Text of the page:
Plea to free children from 'chemical cages'
Andrew TaylorMay 15, 2011
A photograph of an unnamed boy in a cage features in Sean O'Carroll's exhibition about Ritalin.
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A BOY crouches naked in a steel animal cage, with the downcast eyes of a prisoner.
This confronting image, meant to represent a ''chemical cage'' of drugs to treat attention deficit hyperactivity disorder, is part of an exhibition called Ritalin by photographer Sean O'Carroll.
O'Carroll, a former teacher, said the exhibition expressed his concern about the widespread administering of what he called addictive mind-altering drugs to young boys, which was ''a catastrophic failure on the part of our society to deal with the challenge of raising active, energetic and 'difficult' boys''.
''It makes my stomach churn. I feel like it's a dangerous abuse of their rights as human beings.''
The show, which opens in Melbourne in July, features seven boys, including O'Carroll's sons Moses, 4, and Elijah, 3, as well as two nephews and the sons of friends.
One image from the exhibition is on display at Gaffa Gallery in Sydney alongside the photographer's Boys, Guns, Etc? exhibition of near-naked photos of toddlers holding toy guns.
O'Carroll said the boys were ''very enthusiastic'' about appearing in the photos. ''It's the parent who needed lots of time and discussion and attention. The kids were like, 'Oh, cool, I'm an animal in the cage,' or 'The baddies have caught me,''' he told The Sun-Herald.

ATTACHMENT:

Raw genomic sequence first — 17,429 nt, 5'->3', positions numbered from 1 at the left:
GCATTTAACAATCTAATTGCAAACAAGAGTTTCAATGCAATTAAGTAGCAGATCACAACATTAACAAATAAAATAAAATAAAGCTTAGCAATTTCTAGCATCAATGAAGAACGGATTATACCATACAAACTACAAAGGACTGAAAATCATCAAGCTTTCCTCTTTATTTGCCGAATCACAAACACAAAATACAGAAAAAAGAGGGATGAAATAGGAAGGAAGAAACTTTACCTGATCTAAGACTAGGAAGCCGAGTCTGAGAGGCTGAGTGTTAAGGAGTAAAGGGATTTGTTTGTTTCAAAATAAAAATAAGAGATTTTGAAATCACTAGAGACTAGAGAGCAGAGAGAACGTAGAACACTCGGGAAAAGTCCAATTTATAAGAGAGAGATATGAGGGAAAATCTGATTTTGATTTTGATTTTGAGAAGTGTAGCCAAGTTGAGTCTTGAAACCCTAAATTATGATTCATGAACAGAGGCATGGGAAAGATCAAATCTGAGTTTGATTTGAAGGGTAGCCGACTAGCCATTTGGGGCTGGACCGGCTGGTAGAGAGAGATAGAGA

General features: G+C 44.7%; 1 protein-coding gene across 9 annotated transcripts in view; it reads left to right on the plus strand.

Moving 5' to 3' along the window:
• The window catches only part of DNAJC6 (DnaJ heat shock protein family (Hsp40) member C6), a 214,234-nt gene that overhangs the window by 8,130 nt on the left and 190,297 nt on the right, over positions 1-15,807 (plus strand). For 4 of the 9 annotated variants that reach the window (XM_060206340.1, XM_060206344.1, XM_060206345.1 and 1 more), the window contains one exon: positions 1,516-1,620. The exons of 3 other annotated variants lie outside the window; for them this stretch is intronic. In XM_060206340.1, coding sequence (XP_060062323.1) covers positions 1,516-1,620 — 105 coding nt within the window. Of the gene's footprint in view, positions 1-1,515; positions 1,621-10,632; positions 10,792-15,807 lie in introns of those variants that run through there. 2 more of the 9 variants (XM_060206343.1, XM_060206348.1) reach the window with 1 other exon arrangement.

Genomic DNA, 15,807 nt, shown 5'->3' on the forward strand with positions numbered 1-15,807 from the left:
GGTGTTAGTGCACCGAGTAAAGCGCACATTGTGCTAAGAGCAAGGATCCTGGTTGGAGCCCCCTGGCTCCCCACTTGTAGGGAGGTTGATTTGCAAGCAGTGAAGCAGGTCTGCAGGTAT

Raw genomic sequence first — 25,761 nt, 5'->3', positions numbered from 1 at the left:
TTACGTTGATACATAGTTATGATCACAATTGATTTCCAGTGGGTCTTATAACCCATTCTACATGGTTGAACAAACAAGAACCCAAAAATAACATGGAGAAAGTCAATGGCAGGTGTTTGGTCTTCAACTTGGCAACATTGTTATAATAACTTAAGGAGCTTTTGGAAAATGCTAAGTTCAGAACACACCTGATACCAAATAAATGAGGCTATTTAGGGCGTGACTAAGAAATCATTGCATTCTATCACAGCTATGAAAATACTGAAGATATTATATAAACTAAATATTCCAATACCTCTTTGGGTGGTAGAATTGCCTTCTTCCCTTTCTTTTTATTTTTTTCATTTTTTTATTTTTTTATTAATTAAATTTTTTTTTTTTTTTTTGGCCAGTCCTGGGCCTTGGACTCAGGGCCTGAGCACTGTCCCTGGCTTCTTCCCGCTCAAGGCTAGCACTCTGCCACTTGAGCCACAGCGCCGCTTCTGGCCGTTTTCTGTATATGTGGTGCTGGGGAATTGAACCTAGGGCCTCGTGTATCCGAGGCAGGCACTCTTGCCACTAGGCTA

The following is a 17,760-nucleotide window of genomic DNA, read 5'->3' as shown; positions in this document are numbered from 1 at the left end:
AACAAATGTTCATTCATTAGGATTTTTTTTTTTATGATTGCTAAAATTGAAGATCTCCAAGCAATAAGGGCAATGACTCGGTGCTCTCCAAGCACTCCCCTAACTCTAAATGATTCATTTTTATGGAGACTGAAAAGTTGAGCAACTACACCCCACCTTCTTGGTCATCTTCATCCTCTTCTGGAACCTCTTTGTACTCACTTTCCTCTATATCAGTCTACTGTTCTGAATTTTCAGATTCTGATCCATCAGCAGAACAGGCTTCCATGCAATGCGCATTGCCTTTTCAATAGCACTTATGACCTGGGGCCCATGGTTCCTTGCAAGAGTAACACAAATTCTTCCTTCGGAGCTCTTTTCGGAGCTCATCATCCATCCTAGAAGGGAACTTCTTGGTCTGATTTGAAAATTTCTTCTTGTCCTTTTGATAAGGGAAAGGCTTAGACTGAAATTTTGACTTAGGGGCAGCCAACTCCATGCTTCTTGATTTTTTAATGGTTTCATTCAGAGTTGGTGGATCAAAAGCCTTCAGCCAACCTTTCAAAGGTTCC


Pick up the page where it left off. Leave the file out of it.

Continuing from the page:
The Melbourne photographer said he had deliberately made the images confronting. ''In a sense I'm utilising the current hysteria around nudity to make my point about something far more dire.''
Figures from Medicare show that more than 57,000 children were on ADHD drugs, in 2009, including about 23,000 children from NSW.
O'Carroll's strong views are shared by the West Australian Labor politician Martin Whitely, who describes Ritalin as a ''chemical cage'' and has called for an end to federal government subsidising of Ritalin. ''Currently we're subsidising misery,'' he said.
Professor Jon Jureidini, head of the department of psychological medicine at Adelaide Women's and Children's Hospital, said there was increasing evidence of Ritalin's long-term detrimental affects on the brain, particularly for children whose brains were in a ''state of flux''.
But Dr James Scott, a child psychiatrist at Royal Brisbane and Women's Hospital, did not think misdiagnosis of ADHD was widespread. ''The vast majority of parents go to great lengths to avoid having their children labelled with ADHD,'' he said.
Nor did he think the drug was dangerous, saying Ritalin was ''one of the most studied medications and the safety data still results in its relatively widespread use in children with ADHD''.